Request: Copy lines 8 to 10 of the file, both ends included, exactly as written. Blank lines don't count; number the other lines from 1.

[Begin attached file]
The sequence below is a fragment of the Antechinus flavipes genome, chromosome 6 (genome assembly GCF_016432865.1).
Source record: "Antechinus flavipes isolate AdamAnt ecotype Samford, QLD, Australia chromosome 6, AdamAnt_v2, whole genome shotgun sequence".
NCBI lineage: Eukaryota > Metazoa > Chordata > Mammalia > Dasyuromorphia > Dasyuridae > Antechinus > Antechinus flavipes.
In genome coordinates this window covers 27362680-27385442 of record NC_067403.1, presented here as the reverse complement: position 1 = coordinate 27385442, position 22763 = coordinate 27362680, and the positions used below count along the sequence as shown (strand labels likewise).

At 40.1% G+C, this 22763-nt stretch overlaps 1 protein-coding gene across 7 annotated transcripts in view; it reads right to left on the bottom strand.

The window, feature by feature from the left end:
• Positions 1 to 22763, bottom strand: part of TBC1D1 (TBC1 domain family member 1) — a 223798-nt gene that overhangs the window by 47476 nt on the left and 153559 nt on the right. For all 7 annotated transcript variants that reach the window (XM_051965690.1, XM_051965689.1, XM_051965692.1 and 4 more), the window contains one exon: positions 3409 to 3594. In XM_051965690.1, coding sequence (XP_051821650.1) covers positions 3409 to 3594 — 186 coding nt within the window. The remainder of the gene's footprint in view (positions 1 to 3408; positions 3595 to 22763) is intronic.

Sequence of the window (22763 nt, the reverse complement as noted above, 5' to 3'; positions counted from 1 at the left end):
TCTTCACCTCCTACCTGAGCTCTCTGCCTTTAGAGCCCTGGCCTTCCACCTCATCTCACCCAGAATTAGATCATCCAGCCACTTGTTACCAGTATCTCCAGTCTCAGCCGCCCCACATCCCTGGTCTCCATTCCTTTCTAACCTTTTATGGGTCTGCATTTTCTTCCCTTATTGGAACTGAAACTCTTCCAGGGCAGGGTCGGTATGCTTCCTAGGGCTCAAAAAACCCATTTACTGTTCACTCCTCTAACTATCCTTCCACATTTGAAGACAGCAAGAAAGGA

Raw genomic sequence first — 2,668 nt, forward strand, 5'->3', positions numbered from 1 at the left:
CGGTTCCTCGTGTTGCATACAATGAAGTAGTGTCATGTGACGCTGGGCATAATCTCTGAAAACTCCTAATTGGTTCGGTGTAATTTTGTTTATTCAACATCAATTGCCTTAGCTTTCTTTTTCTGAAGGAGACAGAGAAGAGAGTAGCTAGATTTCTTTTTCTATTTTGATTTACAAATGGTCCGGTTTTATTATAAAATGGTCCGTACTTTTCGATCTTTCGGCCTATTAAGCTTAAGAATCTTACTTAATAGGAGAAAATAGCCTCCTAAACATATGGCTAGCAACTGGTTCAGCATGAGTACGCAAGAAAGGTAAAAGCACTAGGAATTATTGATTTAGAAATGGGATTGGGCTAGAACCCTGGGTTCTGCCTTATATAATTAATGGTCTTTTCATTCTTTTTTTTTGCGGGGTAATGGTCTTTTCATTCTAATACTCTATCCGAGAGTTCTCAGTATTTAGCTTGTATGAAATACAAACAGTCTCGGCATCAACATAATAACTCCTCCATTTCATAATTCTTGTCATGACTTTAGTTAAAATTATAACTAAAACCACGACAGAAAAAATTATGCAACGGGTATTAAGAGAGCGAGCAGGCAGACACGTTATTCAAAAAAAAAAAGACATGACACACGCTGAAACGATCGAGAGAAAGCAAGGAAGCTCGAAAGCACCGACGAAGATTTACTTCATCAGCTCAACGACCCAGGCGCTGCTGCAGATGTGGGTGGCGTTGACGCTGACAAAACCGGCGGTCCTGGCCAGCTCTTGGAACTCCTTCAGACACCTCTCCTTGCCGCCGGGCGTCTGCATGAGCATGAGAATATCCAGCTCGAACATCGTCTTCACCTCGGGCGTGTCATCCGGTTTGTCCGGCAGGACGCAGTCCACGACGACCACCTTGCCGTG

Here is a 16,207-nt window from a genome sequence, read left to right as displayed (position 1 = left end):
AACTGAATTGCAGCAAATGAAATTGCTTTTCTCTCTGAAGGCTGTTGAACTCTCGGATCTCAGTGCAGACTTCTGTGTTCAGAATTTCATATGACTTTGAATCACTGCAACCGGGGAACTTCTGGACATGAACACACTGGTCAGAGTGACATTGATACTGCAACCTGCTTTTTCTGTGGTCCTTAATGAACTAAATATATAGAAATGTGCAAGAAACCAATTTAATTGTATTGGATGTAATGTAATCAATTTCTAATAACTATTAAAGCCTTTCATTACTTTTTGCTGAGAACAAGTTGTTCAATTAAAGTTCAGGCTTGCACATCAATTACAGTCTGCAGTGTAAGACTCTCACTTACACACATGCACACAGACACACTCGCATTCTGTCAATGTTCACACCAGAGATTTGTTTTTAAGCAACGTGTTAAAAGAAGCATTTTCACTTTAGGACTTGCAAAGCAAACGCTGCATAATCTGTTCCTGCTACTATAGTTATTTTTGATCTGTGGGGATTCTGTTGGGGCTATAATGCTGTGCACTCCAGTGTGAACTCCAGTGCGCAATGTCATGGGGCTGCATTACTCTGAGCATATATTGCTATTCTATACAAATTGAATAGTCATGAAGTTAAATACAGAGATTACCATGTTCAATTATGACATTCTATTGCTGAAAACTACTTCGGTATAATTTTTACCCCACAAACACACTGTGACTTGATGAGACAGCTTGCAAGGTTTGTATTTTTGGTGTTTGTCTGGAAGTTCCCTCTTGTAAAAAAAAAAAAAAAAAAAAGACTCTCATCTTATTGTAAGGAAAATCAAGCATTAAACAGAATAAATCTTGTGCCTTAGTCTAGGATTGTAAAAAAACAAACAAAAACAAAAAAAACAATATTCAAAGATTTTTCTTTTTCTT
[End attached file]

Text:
Sequence of the window (22763 nt, the reverse complement as noted above, 5' to 3'; positions counted from 1 at the left end):
TCTTCACCTCCTACCTGAGCTCTCTGCCTTTAGAGCCCTGGCCTTCCACCTCATCTCACCCAGAATTAGATCATCCAGCCACTTGTTACCAGTATCTCCAGTCTCAGCCGCCCCACATCCCTGGTCTCCATTCCTTTCTAACCTTTTATGGGTCTGCATTTTCTTCCCTTATTGGAACTGAAACTCTTCCAGGGCAGGGTCGGTATGCTTCCTAGGGCTCAAAAAACCCATTTACTGTTCACTCCTCTAACTATCCTTCCACATTTGAAGACAGCAAGAAAGGA

Raw genomic sequence first — 2,668 nt, forward strand, 5'->3', positions numbered from 1 at the left: